He had a very attractive mouth. His laugh might have been tolerable if it hadn’t been directed at her. Liz liked to get to know a person before she gave them opportunities to laugh at her. This guy was throwing off her whole game plan. She had to get back in control somehow. “Were they all in this store at the time? Because if so, I’d like to present an alternate theory of why they fell.” With no help from Evil Stranger, Liz got herself onto her feet and searched the floor around where she was standing.

“What are you looking for?” he asked.

“Larry, Mo and Curly. I know they’re around here somewhere.”

“Oh, so that’s what did it. Sorry, we have a cat but he’s pretty much useless.”

Liz couldn’t stop herself from saying, “Seems to be a theme in here.” She dusted herself off a bit, and then realized that he must have a grand view from where he was sitting. She turned, and sure enough, his eyes were glued to her butt. “Hey,” she said pointedly to get his attention. Evil Stranger raised his eyes to meet hers, and for a moment she couldn’t remember what sarcastic remark she’d wanted to say. How had she not noticed his eyes before? She’d noticed the full head of dark hair, though it wasn’t exactly very well kept at the moment. She’d noticed his face, covered in a scruff that said he hadn’t shaved in a couple of days. But the eyes … the eyes were amazing. They were an incredible color, like liquid gold. She’d never seen eyes quite like that.

However, they might have been slightly more attractive if they weren’t looking at her like she was a steak he’d just been served and he was working out which end to start eating first.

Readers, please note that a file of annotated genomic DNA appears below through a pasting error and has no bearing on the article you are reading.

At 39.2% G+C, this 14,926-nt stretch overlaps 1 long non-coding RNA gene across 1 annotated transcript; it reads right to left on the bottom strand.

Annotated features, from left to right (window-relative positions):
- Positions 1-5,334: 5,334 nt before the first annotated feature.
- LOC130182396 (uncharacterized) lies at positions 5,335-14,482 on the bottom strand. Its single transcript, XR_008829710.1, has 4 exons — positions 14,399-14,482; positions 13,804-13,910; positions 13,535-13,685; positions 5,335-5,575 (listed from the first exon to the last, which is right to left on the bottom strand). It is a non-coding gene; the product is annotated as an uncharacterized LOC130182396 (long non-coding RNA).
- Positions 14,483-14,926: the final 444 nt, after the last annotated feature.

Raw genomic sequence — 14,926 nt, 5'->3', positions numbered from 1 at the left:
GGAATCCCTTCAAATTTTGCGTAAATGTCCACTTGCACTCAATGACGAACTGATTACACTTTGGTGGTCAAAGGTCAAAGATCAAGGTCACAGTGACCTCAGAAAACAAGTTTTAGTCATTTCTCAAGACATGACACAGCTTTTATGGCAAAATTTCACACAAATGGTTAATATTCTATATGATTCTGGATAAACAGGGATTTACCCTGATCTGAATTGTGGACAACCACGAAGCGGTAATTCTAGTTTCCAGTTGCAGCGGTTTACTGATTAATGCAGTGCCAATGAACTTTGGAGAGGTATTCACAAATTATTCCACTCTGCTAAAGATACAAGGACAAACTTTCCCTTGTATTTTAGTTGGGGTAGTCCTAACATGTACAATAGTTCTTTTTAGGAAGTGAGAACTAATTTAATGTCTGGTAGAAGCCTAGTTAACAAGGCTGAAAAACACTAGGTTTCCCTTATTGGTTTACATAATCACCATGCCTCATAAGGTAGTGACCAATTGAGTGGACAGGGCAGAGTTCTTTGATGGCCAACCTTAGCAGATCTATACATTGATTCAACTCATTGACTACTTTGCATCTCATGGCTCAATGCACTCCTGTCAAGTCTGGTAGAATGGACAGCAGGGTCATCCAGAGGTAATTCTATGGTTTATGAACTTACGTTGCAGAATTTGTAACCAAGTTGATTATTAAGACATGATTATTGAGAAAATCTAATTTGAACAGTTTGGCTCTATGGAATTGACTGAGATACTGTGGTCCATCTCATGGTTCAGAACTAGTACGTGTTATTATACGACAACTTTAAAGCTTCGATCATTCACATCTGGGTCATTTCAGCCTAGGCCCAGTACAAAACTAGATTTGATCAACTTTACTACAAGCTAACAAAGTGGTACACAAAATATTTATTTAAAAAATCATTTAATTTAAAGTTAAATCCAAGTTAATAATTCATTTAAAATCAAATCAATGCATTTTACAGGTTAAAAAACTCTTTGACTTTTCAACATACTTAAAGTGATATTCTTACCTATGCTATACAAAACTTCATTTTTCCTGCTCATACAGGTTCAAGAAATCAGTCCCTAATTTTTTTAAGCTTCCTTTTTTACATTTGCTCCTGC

“I wanted to know about that desk,” Liz stated in her most business-like tone, pointing towards the corner, trying to focus his attention elsewhere.

“Huh?” the man asked as he moved his legs so he could stand. Had he not understood what she’d said? Should she change his name to Deaf and Dumb Evil Stranger?

Nah, that was way too long to serve as a suitable nickname.

“That desk, right over there. I wanted to know how much it was.”

“You’re not really in here to ask about a desk.” He was standing now, facing her. He was taller than she’d originally thought, about Alex’s height. He still hadn’t lost his smirk, and any charm that it had held previously was quickly losing its appeal. Which, given her current mood and situation, not to mention the large bump on her head, wasn’t much to begin with.

“Excuse me?” Liz asked, stunned. Who the hell did this guy think he was?

“It’s okay, don’t worry about it. Though I am curious about how you found out about this place. None of the others ever found it.”

“Now that I believe,” quipped Liz, though what he meant by “others” escaped her.

Evil Stranger let out a chuckle, and Liz was beginning to wonder if the smirk was permanently glued to his face. His eyes hadn’t lost their mocking gleam, either.

“So, what, did you want an autograph or something?”

Liz eyed Evil Stranger up and down. His hair, though thick, looked as if it hadn’t seen a comb or brush in at last the last day or two. He was wearing a faded black AC/DC T-shirt, dirty jeans, and black flip-flops that Liz recognized as being from Old Navy. She cringed at the thought that she and Evil Stranger had the same taste in footwear.

“Thanks, I’ll live. What I want is to know how much that desk it.”

“Do you have a boyfriend?”